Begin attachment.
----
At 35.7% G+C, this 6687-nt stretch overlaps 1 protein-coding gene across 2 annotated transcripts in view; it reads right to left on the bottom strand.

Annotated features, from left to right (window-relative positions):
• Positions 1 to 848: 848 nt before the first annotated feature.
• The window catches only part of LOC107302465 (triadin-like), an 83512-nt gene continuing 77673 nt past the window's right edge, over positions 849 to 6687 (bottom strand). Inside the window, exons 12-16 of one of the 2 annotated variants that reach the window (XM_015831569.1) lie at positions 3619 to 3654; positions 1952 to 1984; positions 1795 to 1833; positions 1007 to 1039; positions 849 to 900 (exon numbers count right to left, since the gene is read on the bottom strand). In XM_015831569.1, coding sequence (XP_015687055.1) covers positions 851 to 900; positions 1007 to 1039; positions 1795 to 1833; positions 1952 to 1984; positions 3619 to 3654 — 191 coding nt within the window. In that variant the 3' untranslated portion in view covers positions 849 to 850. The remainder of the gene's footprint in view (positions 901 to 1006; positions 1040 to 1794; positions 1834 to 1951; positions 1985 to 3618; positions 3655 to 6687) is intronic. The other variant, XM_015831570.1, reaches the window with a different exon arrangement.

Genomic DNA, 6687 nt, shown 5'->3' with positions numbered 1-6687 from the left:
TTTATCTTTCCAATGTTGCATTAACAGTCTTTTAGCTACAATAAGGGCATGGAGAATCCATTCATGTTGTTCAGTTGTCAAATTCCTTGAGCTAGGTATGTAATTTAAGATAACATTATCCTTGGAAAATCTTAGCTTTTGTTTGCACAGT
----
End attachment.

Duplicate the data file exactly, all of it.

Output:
At 35.7% G+C, this 6687-nt stretch overlaps 1 protein-coding gene across 2 annotated transcripts in view; it reads right to left on the bottom strand.

Annotated features, from left to right (window-relative positions):
• Positions 1 to 848: 848 nt before the first annotated feature.
• The window catches only part of LOC107302465 (triadin-like), an 83512-nt gene continuing 77673 nt past the window's right edge, over positions 849 to 6687 (bottom strand). Inside the window, exons 12-16 of one of the 2 annotated variants that reach the window (XM_015831569.1) lie at positions 3619 to 3654; positions 1952 to 1984; positions 1795 to 1833; positions 1007 to 1039; positions 849 to 900 (exon numbers count right to left, since the gene is read on the bottom strand). In XM_015831569.1, coding sequence (XP_015687055.1) covers positions 851 to 900; positions 1007 to 1039; positions 1795 to 1833; positions 1952 to 1984; positions 3619 to 3654 — 191 coding nt within the window. In that variant the 3' untranslated portion in view covers positions 849 to 850. The remainder of the gene's footprint in view (positions 901 to 1006; positions 1040 to 1794; positions 1834 to 1951; positions 1985 to 3618; positions 3655 to 6687) is intronic. The other variant, XM_015831570.1, reaches the window with a different exon arrangement.

Genomic DNA, 6687 nt, shown 5'->3' with positions numbered 1-6687 from the left:
TTTATCTTTCCAATGTTGCATTAACAGTCTTTTAGCTACAATAAGGGCATGGAGAATCCATTCATGTTGTTCAGTTGTCAAATTCCTTGAGCTAGGTATGTAATTTAAGATAACATTATCCTTGGAAAATCTTAGCTTTTGTTTGCACAGT